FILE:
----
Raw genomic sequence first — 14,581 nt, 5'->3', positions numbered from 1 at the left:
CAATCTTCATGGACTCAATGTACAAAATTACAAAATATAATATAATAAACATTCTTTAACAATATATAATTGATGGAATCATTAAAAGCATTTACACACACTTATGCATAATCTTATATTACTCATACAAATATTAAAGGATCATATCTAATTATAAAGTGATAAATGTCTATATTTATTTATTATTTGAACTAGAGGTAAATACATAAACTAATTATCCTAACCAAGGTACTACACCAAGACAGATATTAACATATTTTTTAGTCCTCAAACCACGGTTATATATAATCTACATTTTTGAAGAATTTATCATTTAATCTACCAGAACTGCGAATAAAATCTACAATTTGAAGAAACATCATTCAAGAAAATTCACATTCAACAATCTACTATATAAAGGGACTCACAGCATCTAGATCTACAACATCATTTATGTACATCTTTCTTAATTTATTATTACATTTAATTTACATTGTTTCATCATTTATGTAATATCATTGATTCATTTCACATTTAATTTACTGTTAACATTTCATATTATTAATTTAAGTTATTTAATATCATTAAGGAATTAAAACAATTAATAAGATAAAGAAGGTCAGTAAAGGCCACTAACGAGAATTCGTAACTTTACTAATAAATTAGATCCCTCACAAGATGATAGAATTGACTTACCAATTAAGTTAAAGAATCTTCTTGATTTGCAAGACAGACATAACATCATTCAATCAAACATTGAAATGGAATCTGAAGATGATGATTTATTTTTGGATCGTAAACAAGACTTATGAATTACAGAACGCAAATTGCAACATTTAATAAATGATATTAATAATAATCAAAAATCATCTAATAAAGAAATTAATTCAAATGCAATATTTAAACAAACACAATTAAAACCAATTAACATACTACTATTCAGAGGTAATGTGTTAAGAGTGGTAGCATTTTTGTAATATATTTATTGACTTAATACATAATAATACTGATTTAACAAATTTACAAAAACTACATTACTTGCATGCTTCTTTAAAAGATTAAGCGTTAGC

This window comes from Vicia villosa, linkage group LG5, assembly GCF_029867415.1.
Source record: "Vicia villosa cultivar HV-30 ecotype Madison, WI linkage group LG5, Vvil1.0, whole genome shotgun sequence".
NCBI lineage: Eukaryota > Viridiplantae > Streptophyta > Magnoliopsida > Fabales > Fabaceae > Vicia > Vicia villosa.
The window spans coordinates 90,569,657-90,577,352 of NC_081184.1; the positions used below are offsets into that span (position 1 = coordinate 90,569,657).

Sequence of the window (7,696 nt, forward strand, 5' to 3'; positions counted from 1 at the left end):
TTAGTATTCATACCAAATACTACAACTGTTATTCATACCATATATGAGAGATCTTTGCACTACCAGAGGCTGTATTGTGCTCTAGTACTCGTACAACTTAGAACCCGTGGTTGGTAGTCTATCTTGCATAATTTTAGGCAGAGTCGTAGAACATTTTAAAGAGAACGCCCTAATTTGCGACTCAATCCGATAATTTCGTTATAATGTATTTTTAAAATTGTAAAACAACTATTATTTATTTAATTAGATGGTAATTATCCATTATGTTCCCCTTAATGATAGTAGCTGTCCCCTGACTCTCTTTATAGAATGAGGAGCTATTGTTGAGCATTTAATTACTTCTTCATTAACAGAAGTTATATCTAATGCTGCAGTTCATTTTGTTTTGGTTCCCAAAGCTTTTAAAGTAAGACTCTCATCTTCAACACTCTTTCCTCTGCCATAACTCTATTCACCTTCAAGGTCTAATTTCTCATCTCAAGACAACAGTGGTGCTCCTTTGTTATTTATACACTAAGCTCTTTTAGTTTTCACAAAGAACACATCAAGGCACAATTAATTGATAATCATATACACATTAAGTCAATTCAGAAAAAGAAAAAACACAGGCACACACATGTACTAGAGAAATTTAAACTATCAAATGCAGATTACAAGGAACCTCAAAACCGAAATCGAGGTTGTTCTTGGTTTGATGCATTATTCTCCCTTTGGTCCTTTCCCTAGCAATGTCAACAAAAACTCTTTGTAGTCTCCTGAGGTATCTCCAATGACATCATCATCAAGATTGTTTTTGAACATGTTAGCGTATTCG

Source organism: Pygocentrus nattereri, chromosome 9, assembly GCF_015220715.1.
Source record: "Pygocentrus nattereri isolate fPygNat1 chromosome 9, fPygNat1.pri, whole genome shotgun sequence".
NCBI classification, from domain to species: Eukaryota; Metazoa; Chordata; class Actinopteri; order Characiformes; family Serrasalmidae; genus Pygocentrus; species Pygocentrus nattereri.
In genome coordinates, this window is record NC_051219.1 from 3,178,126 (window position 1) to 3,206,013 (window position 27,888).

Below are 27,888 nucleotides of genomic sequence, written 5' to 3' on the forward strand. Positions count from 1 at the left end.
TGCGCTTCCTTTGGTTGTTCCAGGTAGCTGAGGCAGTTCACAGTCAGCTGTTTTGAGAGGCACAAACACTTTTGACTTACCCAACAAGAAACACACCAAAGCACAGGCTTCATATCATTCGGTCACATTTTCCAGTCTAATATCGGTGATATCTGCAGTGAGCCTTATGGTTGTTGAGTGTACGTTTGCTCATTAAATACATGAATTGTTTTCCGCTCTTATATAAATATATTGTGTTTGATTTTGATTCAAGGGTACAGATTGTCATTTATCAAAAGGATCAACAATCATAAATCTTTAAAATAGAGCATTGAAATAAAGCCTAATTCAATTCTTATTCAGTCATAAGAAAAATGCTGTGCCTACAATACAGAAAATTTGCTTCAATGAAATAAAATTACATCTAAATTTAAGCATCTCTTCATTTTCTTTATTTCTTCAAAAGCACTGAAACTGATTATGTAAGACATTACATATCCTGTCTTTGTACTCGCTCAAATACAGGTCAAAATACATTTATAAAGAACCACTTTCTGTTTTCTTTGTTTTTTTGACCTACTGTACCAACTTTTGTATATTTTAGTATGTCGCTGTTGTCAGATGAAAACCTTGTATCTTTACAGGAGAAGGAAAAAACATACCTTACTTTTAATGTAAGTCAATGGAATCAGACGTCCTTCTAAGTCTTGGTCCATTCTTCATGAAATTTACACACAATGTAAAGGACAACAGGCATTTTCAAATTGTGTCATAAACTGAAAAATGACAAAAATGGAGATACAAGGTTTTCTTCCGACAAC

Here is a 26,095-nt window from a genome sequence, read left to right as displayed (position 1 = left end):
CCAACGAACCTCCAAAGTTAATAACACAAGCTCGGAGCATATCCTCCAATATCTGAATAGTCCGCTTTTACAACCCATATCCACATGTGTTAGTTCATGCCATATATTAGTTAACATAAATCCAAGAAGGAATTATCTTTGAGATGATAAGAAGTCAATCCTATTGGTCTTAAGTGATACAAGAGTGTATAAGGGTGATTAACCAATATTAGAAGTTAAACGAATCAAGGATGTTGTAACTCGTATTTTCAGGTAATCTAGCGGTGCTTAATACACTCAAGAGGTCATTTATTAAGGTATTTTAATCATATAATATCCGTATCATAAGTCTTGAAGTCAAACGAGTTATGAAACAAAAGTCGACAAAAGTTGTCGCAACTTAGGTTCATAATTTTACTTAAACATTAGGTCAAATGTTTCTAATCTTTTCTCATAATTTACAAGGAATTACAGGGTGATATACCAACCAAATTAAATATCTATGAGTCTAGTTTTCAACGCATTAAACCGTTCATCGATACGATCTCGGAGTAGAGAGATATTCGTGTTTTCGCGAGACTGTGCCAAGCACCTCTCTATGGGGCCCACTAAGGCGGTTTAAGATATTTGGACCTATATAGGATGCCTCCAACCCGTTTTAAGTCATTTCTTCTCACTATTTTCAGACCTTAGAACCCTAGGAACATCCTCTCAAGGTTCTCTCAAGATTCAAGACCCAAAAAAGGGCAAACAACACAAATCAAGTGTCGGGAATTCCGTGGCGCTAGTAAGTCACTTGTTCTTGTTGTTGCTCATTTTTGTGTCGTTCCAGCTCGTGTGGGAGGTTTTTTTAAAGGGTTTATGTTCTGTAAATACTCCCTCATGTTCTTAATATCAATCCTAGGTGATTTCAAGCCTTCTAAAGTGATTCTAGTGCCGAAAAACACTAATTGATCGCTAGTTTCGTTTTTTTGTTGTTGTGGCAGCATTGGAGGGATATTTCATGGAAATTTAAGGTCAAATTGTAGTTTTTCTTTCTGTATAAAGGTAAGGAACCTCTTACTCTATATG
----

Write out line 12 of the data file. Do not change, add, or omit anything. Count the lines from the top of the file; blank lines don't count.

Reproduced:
In genome coordinates, this window is record NC_051219.1 from 3,178,126 (window position 1) to 3,206,013 (window position 27,888).